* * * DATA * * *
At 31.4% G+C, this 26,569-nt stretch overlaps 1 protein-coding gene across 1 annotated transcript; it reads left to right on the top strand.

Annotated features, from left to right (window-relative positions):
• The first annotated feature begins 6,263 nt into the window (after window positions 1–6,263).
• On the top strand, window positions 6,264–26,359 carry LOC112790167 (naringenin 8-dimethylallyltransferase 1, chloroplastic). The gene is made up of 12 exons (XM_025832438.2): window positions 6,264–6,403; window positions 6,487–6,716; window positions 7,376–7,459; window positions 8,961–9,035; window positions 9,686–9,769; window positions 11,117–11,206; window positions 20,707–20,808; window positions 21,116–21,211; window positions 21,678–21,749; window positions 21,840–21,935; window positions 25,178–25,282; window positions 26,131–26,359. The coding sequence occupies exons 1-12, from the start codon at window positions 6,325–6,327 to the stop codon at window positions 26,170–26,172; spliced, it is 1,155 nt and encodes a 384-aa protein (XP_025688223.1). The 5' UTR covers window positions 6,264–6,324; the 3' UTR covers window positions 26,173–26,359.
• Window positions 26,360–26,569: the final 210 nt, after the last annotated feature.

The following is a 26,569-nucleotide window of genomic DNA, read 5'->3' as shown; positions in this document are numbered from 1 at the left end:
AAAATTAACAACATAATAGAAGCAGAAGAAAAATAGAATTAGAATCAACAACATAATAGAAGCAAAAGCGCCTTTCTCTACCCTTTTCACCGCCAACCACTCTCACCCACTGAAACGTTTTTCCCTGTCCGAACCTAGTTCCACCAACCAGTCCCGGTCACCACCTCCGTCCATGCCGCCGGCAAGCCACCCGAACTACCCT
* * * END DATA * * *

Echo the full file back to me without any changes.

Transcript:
At 31.4% G+C, this 26,569-nt stretch overlaps 1 protein-coding gene across 1 annotated transcript; it reads left to right on the top strand.

Annotated features, from left to right (window-relative positions):
• The first annotated feature begins 6,263 nt into the window (after window positions 1–6,263).
• On the top strand, window positions 6,264–26,359 carry LOC112790167 (naringenin 8-dimethylallyltransferase 1, chloroplastic). The gene is made up of 12 exons (XM_025832438.2): window positions 6,264–6,403; window positions 6,487–6,716; window positions 7,376–7,459; window positions 8,961–9,035; window positions 9,686–9,769; window positions 11,117–11,206; window positions 20,707–20,808; window positions 21,116–21,211; window positions 21,678–21,749; window positions 21,840–21,935; window positions 25,178–25,282; window positions 26,131–26,359. The coding sequence occupies exons 1-12, from the start codon at window positions 6,325–6,327 to the stop codon at window positions 26,170–26,172; spliced, it is 1,155 nt and encodes a 384-aa protein (XP_025688223.1). The 5' UTR covers window positions 6,264–6,324; the 3' UTR covers window positions 26,173–26,359.
• Window positions 26,360–26,569: the final 210 nt, after the last annotated feature.

The following is a 26,569-nucleotide window of genomic DNA, read 5'->3' as shown; positions in this document are numbered from 1 at the left end:
AAAATTAACAACATAATAGAAGCAGAAGAAAAATAGAATTAGAATCAACAACATAATAGAAGCAAAAGCGCCTTTCTCTACCCTTTTCACCGCCAACCACTCTCACCCACTGAAACGTTTTTCCCTGTCCGAACCTAGTTCCACCAACCAGTCCCGGTCACCACCTCCGTCCATGCCGCCGGCAAGCCACCCGAACTACCCT